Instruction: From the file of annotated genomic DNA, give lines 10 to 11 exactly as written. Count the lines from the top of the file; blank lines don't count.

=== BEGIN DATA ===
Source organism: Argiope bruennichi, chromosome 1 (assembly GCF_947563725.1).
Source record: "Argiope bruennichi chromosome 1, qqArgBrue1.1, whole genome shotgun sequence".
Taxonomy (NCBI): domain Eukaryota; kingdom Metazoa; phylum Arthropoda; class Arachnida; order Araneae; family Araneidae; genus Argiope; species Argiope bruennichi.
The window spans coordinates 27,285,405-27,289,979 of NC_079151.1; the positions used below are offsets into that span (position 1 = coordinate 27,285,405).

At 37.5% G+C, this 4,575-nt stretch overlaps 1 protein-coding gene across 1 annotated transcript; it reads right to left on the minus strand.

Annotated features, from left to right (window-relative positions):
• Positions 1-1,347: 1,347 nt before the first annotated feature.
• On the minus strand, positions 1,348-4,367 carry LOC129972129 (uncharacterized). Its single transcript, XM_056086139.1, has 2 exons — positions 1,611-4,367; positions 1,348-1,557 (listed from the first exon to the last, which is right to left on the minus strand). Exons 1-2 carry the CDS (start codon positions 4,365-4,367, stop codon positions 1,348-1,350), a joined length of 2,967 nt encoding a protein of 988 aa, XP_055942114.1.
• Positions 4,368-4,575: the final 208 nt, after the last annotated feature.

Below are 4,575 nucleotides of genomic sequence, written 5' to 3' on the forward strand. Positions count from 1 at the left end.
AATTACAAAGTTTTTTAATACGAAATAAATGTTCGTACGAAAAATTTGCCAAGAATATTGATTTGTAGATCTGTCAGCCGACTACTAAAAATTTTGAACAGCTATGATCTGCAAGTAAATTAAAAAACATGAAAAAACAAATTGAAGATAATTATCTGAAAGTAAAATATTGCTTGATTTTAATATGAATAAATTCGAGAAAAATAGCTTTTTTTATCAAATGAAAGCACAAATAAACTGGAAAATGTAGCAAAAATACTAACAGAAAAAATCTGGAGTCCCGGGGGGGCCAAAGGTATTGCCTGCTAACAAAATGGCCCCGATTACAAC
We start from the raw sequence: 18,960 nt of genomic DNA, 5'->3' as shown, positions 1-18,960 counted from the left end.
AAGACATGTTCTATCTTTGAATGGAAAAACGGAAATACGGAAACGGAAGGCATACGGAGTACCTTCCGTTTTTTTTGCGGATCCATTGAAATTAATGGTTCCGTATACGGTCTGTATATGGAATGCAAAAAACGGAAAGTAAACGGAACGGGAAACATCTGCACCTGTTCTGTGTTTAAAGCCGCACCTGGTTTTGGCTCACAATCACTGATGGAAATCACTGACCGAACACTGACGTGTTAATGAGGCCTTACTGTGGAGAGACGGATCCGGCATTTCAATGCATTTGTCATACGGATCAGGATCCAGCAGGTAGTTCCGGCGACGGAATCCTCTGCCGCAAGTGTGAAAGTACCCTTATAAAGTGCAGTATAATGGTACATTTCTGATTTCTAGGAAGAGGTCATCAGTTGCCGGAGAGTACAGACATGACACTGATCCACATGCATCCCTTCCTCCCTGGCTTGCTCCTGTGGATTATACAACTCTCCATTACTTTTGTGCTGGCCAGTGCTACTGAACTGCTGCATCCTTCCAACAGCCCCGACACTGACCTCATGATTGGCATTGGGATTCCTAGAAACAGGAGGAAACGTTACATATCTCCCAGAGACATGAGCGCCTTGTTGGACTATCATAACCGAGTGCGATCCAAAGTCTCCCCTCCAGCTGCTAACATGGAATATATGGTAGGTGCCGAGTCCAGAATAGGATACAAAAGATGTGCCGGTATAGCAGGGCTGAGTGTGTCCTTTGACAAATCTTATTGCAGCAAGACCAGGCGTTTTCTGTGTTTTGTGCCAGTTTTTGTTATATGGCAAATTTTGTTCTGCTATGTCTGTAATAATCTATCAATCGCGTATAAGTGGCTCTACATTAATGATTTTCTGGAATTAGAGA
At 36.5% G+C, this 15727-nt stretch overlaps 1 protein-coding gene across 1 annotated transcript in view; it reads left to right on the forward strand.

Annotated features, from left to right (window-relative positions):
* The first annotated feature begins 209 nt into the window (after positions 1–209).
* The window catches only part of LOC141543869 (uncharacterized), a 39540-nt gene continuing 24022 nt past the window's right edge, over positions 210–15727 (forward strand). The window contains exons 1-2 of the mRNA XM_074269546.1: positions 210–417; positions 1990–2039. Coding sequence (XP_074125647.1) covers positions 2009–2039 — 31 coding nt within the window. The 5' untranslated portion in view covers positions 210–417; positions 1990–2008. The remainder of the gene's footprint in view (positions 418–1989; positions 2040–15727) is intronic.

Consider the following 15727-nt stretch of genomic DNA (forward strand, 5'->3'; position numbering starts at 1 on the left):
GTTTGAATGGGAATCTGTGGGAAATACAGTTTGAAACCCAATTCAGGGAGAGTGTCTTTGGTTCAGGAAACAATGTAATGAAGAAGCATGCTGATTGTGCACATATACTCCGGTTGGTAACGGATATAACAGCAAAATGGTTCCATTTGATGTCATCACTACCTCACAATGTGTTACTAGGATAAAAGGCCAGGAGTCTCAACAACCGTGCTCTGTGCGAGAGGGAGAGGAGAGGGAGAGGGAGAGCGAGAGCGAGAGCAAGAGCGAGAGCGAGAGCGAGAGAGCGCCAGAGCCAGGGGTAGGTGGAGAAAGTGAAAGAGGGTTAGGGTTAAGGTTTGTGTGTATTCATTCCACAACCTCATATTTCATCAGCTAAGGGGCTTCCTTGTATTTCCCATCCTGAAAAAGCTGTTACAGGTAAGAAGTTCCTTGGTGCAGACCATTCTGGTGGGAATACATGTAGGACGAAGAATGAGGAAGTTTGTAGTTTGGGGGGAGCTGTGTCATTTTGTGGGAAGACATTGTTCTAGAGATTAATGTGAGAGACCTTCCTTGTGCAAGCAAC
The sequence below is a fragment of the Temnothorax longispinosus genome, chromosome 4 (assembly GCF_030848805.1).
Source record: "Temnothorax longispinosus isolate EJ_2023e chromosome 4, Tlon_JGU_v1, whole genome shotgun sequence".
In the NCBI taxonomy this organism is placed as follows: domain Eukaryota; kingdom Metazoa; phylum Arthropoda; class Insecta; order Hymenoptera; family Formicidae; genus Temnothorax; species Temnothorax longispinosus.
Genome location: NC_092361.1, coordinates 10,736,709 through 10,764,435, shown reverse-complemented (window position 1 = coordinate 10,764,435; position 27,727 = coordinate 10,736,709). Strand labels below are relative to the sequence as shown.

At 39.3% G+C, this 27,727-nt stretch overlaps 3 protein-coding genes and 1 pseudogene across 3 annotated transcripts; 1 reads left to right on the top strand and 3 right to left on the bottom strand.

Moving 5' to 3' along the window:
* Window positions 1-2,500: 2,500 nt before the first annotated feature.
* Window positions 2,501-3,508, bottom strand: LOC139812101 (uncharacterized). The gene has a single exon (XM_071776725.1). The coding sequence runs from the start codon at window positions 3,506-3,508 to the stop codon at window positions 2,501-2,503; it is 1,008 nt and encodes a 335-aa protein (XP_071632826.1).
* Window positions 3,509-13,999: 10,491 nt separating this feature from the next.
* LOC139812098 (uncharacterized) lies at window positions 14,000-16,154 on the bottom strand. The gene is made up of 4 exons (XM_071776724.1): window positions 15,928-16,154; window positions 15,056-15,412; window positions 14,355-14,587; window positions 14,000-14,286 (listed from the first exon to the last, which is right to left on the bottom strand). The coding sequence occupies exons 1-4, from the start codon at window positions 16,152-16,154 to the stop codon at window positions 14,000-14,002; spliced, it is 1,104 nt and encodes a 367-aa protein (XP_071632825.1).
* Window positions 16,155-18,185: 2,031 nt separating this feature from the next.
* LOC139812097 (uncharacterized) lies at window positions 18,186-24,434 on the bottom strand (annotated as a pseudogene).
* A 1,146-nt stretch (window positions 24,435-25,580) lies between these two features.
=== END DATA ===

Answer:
Below are 4,575 nucleotides of genomic sequence, written 5' to 3' on the forward strand. Positions count from 1 at the left end.
AATTACAAAGTTTTTTAATACGAAATAAATGTTCGTACGAAAAATTTGCCAAGAATATTGATTTGTAGATCTGTCAGCCGACTACTAAAAATTTTGAACAGCTATGATCTGCAAGTAAATTAAAAAACATGAAAAAACAAATTGAAGATAATTATCTGAAAGTAAAATATTGCTTGATTTTAATATGAATAAATTCGAGAAAAATAGCTTTTTTTATCAAATGAAAGCACAAATAAACTGGAAAATGTAGCAAAAATACTAACAGAAAAAATCTGGAGTCCCGGGGGGGCCAAAGGTATTGCCTGCTAACAAAATGGCCCCGATTACAAC